    The US government pursued a policy of non-intervention.

    Presidents Harding and Coolidge believed that business would be better if it was allowed
     to run its own affairs. As Coolidge put it: 'the business of America is business'.

By 1929 some shrewd investors realised that the over-production crisis was nearing and sold
their shares. Confidence dipped and no one would buy shares, in October this led to the crash.




CAA/ SharedFiles/All staff/ Assessment/ History   3
Government reaction and attempts at recovery

    Herbert Hoover was elected President just before the Wall Street Crash. He claimed that
     the boom would go on forever and that poverty would be removed. These words
     rebounded on him.

    He believed that government should not interfere in business and that business would right
     itself sooner or later. He therefore did nothing.

    During 1930 and 1931 he made repeated speeches in which he claimed that the
     Depression would only be short-lived.

In a magazine interview Hoover claimed that nobody was actually starving, which many
people took to be a sign that he did not really care.

    He believed that cities and local authorities should help their own unemployed. It was not
     the government's responsibility.

    Hoover did take some action. He reduced taxes and passed the Hawley-Smoot Tariff. This
     was intended to stop foreign goods coming into the USA and force people to buy
     American goods. In fact it only made the situation worse because US exports dropped
     even further.

    Not until 1932 did Hoover set up the Reconstruction Finance Corporation, which could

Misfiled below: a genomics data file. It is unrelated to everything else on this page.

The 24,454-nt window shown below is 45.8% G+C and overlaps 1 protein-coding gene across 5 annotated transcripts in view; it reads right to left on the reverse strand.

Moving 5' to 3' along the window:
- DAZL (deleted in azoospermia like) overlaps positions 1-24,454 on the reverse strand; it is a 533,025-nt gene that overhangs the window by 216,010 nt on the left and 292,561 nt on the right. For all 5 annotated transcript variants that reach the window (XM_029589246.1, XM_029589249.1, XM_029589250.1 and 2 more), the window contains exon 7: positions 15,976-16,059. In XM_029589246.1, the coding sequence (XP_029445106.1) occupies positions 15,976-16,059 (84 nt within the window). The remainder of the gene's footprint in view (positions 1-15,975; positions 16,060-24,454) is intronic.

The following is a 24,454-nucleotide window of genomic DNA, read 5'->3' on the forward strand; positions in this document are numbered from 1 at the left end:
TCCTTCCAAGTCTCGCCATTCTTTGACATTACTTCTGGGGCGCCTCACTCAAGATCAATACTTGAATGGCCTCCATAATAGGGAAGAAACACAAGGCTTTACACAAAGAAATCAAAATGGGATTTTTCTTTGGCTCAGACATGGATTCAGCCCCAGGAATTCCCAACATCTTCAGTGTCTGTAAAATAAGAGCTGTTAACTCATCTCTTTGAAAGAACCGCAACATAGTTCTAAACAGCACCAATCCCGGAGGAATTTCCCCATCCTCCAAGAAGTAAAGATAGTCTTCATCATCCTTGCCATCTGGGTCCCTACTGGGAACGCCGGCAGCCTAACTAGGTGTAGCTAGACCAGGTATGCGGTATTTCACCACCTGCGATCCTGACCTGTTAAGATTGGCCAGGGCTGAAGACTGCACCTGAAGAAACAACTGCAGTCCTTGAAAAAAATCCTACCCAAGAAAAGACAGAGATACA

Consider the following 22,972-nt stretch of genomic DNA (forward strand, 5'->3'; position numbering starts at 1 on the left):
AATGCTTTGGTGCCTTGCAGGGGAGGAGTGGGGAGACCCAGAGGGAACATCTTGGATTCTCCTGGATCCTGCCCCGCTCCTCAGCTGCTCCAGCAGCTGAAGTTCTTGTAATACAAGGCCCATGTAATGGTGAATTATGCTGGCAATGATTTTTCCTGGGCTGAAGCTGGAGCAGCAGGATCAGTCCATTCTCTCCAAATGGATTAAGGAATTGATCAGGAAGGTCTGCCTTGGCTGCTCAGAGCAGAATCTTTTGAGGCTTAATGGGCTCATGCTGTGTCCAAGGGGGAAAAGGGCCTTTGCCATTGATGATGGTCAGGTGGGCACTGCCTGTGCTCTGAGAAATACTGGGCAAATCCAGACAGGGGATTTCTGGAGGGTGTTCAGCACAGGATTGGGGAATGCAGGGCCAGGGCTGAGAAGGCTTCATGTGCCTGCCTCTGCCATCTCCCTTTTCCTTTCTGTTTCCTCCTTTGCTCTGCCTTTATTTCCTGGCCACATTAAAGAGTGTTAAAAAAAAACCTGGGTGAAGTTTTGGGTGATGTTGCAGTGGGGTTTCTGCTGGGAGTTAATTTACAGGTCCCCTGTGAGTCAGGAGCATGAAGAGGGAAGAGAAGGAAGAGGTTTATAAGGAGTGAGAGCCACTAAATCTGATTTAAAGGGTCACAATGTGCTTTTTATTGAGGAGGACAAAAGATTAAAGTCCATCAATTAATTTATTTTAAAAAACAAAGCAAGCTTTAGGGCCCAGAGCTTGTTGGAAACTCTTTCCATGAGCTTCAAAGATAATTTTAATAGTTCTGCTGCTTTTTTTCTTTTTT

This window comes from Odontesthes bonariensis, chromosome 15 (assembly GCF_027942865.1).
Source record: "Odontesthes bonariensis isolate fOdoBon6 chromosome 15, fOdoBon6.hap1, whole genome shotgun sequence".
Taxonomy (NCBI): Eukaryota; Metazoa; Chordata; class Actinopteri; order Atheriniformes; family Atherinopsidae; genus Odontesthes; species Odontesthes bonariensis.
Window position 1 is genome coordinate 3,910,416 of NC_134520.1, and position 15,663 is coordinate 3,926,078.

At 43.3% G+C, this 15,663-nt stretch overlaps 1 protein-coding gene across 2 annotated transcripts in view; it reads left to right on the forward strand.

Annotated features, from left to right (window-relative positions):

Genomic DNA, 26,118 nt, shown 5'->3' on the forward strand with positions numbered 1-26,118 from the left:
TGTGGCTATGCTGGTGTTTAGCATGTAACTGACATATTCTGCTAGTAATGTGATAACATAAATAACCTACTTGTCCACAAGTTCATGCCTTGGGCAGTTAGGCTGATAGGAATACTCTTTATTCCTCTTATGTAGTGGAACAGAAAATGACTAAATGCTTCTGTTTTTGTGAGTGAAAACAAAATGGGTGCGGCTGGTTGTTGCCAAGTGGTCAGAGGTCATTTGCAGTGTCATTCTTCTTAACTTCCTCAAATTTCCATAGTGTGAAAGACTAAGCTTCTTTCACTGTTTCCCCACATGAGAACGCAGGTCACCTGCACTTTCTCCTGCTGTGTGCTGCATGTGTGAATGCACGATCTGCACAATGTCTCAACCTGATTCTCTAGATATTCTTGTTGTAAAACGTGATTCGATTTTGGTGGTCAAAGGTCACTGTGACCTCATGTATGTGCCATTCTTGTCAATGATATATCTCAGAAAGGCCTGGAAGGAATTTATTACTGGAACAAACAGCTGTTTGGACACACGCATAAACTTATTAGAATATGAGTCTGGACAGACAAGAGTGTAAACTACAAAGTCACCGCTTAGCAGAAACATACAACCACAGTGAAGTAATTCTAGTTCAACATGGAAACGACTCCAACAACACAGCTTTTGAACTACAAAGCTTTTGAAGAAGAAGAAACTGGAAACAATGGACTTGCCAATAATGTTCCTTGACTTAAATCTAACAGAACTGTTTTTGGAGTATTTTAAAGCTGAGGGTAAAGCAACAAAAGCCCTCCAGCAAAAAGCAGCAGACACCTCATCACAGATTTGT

make grants and loans to state governments.

    When 20,000 ex-soldiers went to Washington in August 1932 to ask for
     immediate payment of their 'bonus'. This was money that they were due to receive in
     1945.

    The Bonus Marchers camped outside the White House, but Hoover refused to meet them
     and sent troops, including tanks, to clear them away.

    As a result, Hoover was deeply unpopular. In the 1932 presidential election, the Democrat
     candidate was Franklin Delano Roosevelt.

 Roosevelt came from a rich family, had suffered from polio and, as Governor of New
  York, had tried to help those suffering in the Great Depression. In the campaign he
  promised a 'New Deal' for the American people and was elected.




CAA/ SharedFiles/All staff/ Assessment/ History   4
The impact of the Depression on people's lives throughout US society

    Many were ruined. They had borrowed more than they could pay back. There were several
     suicides.

    Banks began to fail. If they had lent money, which was not going to be paid back, the
     bank went broke. This hit those who were not speculators and pulled down even more